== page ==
Remote work done right makes employment more accessible to more people. Companies with effective policies and flexible attitudes toward staffing can take advantage of the larger talent pool and the more diverse labor force that remote work has created.
However, some barriers to diversity still exist. By addressing and overcoming them, you can enrich your organization’s culture.
Opportunities for Expanding Diversity
Many employees who previously struggled to find sustainable employment are benefiting greatly from digitalization. Workers with disabilities, for instance, can map out a daily schedule that accommodates their health-related needs. Similarly, parents who had trouble finding childcare during the pandemic used remote work to help fill that gap. Remote work has also boosted job accessibility for the many people who don’t have an adequate means of transportation. As the Zebra points out, this is especially true for Hispanic and African American workers. Although only 4.6 percent of Caucasian households don’t own a car, 13.7 percent of Hispanic families and 19 percent of African American families, respectively, have to get by without one.
Barriers to Expanding Diversity
Despite the newly expanded remote workforce, obstacles to diversifying the workplace remain. In fact, the prevalence of the current online environment can sometimes actually raise, rather than lower, barriers to inclusion.
- According to CNBC, Hispanic families have 80 percent more people living in their home than Caucasian households do, which makes managing distractions while working remotely a much bigger challenge for the former.
- In Caucasian households, 82 percent have a desktop or laptop and 79 percent have quality internet. Meanwhile, less than 60 percent of Hispanic and African American households own a laptop or desktop, and 61 percent and 66 percent, respectively, have Wi-Fi, according to the same CNBC report.
- Pew Research points out that, as of October 2020, more than half of the highest-earning Americans reported that they’re able to telework. However, fewer than 25 percent of the lowest earners believed they could do their job from home.
Resolving Diversity and Inclusion Issues
As you strive to increase and support remote worker diversity, you must first address these issues. Ensure that new hires are onboarded thoroughly and effectively and that they have the right tech setup. Assign each new recruit an onboarding buddy from within your organization who will regularly check in with and assist the new team member in navigating the challenges of remote work.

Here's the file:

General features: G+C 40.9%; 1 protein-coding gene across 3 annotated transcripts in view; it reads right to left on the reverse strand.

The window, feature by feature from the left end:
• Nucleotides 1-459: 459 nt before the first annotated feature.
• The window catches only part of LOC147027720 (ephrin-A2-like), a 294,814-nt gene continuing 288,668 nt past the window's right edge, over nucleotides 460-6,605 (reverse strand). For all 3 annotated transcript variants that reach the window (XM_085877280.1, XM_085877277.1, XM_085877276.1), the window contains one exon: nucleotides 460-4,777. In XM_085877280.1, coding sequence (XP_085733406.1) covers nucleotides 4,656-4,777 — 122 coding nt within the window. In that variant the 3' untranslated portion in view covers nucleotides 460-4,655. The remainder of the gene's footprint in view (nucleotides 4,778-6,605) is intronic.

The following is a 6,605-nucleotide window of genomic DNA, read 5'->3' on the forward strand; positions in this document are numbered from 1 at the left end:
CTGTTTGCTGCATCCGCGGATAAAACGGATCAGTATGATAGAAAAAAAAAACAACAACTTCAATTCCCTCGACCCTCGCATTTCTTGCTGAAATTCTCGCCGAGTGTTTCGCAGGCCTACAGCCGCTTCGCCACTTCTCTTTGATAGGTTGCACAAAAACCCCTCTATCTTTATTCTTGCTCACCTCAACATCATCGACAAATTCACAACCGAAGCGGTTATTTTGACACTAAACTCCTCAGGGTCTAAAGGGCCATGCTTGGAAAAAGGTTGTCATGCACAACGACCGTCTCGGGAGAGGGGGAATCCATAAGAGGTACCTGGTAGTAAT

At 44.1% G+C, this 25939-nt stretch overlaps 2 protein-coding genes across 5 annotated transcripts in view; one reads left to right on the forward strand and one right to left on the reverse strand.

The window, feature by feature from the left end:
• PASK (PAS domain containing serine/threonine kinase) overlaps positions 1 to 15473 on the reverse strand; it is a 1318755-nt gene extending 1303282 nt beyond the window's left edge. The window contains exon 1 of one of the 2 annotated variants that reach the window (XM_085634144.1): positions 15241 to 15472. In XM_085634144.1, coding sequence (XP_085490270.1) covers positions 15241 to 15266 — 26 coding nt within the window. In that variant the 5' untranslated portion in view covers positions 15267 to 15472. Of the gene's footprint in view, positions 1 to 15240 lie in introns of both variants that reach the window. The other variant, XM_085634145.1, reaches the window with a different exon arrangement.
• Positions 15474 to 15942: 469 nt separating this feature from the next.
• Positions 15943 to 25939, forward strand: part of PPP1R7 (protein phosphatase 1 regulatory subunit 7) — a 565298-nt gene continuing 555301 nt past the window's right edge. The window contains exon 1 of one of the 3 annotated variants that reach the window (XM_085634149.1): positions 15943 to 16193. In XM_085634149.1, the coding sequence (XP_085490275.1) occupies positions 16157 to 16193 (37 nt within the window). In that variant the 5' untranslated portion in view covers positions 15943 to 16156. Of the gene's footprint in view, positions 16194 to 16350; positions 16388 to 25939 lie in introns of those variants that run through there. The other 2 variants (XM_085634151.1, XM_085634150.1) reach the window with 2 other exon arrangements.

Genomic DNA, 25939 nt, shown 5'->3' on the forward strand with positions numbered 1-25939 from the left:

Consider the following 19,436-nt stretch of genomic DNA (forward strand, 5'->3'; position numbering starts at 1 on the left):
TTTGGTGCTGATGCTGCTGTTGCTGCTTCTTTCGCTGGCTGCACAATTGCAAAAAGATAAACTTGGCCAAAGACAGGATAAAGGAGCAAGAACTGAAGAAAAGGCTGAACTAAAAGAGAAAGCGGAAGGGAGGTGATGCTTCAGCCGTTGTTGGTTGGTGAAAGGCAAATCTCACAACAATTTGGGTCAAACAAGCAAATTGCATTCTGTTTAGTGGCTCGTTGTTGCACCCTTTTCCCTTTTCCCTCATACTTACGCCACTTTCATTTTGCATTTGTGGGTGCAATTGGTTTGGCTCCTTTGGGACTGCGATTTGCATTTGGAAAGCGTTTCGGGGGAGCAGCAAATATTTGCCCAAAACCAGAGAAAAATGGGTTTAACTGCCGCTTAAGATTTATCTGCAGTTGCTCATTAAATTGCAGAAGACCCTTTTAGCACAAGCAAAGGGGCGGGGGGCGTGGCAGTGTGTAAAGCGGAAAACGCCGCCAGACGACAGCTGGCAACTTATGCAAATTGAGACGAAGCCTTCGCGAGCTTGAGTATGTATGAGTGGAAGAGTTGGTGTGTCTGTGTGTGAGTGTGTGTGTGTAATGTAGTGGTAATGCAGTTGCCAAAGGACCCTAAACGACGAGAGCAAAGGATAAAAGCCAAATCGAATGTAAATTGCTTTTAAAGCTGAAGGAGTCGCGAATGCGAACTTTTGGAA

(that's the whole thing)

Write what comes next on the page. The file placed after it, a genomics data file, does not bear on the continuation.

Once that’s in place, your focus should be on creating and maintaining an organizational culture that promotes inclusion. You don’t just want to attract diverse workers; once you hire them, you want them to stay. How?
Build an Inclusive Culture
According to McKinsey & Company, nearly 40 percent of job applicants have rejected an offer because they believed the employer didn’t have an inclusive workplace. Moreover, 51 percent of employees have reported quitting a job because they “didn’t feel a sense of belonging at work.”
But there are ways to establish an inclusive environment that both recruits and retains diverse workers:
- Set up group meetings, games, or other social “events” that allow employees from all backgrounds to become comfortable with one another and to share common interests.
- Before a meeting, send out an agenda so that participants can prepare to talk about their concerns ahead of time.
- Schedule shorter meetings with more frequent breaks so that employees can check on their families or handle other personal needs.
- Make sure everyone has the chance to speak during meetings. When someone raises an important point or suggestion, give them credit; then redirect the conversation to the employee who was interrupted.